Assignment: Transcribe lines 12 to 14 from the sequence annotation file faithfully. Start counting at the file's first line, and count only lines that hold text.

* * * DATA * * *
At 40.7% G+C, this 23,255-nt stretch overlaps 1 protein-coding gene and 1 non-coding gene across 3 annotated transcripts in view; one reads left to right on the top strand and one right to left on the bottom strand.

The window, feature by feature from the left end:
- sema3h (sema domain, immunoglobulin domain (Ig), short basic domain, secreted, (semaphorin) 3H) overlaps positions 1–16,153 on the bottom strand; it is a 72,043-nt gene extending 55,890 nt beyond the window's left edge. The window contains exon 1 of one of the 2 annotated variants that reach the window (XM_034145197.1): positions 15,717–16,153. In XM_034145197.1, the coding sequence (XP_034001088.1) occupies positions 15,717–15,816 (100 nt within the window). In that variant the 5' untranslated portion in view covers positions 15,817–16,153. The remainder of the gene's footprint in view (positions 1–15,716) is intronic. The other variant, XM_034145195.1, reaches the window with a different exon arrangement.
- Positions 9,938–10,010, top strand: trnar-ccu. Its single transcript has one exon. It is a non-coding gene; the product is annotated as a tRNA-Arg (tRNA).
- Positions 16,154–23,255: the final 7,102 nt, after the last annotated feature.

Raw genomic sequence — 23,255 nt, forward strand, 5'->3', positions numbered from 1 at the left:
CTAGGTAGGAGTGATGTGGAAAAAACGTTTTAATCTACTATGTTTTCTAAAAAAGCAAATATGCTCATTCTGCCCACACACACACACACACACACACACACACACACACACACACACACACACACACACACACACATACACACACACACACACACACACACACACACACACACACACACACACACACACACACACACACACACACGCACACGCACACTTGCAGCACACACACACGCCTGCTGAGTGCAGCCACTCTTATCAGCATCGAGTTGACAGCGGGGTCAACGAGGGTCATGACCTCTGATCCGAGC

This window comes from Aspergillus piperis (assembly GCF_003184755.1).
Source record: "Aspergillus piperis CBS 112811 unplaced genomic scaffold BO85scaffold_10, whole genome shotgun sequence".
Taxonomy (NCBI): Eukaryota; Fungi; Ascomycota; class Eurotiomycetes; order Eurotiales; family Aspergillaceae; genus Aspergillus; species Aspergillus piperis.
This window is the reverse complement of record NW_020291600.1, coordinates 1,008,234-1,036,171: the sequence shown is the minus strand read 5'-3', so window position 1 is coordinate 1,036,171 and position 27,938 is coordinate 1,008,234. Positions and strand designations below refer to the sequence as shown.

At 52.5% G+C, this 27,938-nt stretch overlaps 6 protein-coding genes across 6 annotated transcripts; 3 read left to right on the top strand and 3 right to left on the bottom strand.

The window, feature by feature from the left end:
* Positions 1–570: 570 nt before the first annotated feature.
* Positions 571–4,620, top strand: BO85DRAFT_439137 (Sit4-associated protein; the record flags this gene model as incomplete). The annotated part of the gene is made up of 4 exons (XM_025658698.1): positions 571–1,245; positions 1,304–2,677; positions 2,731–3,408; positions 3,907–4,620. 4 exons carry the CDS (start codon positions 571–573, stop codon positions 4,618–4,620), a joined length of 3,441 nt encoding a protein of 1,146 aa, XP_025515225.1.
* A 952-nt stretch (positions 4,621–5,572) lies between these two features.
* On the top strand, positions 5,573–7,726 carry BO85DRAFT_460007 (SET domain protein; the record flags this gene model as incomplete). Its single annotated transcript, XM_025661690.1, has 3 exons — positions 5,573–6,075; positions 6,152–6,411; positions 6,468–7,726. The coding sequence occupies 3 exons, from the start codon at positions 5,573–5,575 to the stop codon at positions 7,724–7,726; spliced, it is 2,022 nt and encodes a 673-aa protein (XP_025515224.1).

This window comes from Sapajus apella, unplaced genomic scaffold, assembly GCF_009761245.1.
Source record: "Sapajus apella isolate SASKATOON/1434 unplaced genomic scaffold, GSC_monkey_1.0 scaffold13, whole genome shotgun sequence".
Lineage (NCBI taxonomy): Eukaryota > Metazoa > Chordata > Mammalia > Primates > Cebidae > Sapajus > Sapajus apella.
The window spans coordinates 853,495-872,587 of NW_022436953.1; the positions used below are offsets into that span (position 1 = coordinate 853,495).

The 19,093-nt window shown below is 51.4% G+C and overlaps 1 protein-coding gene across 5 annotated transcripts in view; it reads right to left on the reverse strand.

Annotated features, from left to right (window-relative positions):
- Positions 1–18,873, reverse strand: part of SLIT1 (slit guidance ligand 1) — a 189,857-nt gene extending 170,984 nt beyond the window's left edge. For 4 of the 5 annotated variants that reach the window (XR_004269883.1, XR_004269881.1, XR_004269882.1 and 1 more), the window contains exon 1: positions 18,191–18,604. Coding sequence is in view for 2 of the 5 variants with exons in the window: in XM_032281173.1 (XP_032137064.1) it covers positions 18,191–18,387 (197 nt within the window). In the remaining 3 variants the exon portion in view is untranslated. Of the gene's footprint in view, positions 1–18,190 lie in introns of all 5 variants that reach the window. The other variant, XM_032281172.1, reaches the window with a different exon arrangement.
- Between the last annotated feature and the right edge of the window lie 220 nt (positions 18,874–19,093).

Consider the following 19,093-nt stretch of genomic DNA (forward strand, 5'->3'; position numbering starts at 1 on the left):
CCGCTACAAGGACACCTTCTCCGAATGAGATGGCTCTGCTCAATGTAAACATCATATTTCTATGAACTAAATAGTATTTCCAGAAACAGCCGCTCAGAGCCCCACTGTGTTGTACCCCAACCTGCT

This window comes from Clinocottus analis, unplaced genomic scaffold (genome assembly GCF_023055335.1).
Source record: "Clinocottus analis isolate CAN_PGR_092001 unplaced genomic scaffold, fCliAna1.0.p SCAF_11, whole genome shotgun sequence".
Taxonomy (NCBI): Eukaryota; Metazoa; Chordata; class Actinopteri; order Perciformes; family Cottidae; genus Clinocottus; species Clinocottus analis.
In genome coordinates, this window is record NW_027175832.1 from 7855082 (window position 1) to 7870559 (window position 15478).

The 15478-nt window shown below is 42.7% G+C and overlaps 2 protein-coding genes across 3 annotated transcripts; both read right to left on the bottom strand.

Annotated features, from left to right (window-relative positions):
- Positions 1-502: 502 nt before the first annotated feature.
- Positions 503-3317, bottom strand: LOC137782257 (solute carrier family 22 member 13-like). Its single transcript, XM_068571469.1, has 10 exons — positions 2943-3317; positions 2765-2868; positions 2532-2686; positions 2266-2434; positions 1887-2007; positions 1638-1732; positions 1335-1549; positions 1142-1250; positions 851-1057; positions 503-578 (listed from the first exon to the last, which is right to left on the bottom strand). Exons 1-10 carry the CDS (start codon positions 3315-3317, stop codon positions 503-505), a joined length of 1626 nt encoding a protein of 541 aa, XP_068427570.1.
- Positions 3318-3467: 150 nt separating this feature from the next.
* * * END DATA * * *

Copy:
At 52.5% G+C, this 27,938-nt stretch overlaps 6 protein-coding genes across 6 annotated transcripts; 3 read left to right on the top strand and 3 right to left on the bottom strand.

The window, feature by feature from the left end:
* Positions 1–570: 570 nt before the first annotated feature.